Anti-paganism influenced by Saint Ambrose

Saint Ambrose and emperor Theodosius by Van Dyck.

Saint Ambrose influenced the anti-paganism policy of several late Roman emperors including Gratian, Valentinian II and Theodosius I.[1][2][3][4] Under the influence of Saint Ambrose, Theodosius issued, in the year 391, the "Theodosian decrees," a declaration of war on paganism,[2][5] and the Altar of Victory was removed by Gratian. Ambrose prevailed upon Gratian, Valentinian and Theodosius to reject requests to restore the Altar.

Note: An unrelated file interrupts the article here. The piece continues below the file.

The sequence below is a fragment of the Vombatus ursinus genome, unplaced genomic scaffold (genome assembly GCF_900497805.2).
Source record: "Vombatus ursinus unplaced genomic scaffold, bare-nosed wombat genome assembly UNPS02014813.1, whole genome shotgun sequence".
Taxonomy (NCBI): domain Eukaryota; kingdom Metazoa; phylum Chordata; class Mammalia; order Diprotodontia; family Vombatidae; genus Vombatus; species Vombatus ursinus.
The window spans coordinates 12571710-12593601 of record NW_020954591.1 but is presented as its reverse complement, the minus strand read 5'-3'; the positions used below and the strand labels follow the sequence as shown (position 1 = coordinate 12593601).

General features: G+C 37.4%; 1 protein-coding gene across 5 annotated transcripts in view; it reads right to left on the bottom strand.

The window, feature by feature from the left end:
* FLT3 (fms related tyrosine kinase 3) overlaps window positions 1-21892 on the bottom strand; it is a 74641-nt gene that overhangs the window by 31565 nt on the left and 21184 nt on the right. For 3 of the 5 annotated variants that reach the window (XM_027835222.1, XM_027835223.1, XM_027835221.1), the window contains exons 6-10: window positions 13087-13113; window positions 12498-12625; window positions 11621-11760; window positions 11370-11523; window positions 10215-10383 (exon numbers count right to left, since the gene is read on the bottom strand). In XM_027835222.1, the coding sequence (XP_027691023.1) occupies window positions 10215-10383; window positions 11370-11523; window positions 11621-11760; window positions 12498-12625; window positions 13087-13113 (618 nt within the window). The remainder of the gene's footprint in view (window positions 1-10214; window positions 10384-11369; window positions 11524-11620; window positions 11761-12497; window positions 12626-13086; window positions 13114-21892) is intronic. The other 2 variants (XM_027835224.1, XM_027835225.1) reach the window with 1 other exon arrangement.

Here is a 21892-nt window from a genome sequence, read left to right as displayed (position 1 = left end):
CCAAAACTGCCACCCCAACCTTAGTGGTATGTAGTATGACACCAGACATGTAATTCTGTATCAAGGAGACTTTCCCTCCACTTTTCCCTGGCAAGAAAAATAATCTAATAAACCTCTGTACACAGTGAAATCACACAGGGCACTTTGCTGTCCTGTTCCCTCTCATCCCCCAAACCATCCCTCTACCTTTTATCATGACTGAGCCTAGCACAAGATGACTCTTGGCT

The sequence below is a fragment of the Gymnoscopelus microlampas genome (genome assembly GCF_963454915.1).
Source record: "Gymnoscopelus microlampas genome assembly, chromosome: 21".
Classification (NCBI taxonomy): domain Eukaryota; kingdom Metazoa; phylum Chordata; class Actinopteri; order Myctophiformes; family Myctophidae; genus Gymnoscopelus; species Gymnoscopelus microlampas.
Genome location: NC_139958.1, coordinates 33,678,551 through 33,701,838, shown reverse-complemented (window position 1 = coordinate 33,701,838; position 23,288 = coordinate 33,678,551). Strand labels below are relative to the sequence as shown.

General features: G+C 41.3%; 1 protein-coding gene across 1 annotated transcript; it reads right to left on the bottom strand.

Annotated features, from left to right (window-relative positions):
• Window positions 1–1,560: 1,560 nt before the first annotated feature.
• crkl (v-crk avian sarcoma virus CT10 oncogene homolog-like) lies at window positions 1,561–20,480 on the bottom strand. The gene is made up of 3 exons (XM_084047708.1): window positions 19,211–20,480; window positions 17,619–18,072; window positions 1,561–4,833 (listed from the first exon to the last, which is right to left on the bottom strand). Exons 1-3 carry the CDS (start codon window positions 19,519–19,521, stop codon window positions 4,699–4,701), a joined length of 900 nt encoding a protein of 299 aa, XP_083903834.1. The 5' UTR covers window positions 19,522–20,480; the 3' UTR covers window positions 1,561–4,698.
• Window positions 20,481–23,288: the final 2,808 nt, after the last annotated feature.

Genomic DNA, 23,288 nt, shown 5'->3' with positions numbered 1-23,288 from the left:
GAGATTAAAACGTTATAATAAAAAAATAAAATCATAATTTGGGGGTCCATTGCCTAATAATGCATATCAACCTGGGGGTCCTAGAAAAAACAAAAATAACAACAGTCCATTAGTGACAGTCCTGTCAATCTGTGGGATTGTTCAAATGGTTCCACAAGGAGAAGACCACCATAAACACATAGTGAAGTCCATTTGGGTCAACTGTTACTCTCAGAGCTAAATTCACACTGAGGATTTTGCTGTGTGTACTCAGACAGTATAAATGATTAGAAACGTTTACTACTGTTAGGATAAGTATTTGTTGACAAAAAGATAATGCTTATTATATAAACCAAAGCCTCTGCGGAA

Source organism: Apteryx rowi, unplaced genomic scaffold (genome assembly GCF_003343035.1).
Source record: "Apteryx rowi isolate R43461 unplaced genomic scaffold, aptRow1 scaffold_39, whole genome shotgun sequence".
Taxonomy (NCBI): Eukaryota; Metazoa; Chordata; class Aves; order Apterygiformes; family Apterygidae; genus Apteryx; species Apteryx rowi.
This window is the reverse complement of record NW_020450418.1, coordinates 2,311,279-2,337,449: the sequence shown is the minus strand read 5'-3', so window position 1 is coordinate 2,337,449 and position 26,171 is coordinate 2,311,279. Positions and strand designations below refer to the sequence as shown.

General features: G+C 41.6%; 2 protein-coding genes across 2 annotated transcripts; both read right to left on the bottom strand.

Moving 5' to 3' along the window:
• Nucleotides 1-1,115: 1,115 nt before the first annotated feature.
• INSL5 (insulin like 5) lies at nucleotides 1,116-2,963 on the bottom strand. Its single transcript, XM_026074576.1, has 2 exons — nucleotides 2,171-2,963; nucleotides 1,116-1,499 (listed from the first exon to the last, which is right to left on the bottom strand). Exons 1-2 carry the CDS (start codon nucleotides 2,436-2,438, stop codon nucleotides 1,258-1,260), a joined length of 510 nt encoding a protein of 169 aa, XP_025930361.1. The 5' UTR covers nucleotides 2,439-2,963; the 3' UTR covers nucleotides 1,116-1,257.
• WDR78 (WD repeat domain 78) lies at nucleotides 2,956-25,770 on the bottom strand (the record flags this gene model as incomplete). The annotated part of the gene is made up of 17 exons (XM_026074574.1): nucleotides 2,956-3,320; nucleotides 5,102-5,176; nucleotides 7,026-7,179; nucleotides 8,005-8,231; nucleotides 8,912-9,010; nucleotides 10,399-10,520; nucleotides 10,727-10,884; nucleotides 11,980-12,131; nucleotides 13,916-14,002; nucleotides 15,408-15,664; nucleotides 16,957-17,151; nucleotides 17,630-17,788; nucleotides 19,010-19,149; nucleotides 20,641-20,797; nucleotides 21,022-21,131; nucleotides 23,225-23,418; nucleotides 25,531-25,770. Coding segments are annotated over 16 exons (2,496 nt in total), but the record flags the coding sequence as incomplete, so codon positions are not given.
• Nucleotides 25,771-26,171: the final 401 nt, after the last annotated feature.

1. ^ Byfield 2003, pp. 92–4: ‘In the west, such [anti-Pagan] tendencies were less pronounced, although they had one especially powerful advocate. No one was more determined to destroy paganism than Ambrose, bishop of Milan, a major influence upon both Gratian and Valentinian II. [...] The man who ruled the ruler — Whether Ambrose, the senator-bureaucrat-turned-bishop, was Theodosius's mentor or his autocrat, the emperor heeded him—as did most of the fourth-century church.’
  2. ^ a b MacMullen 1984, p. 100.
  3. ^ Roldanus 2006, p. 148.
  4. ^ Hellemo 1989, p. 254.
  5. ^ King 1961, p. 78.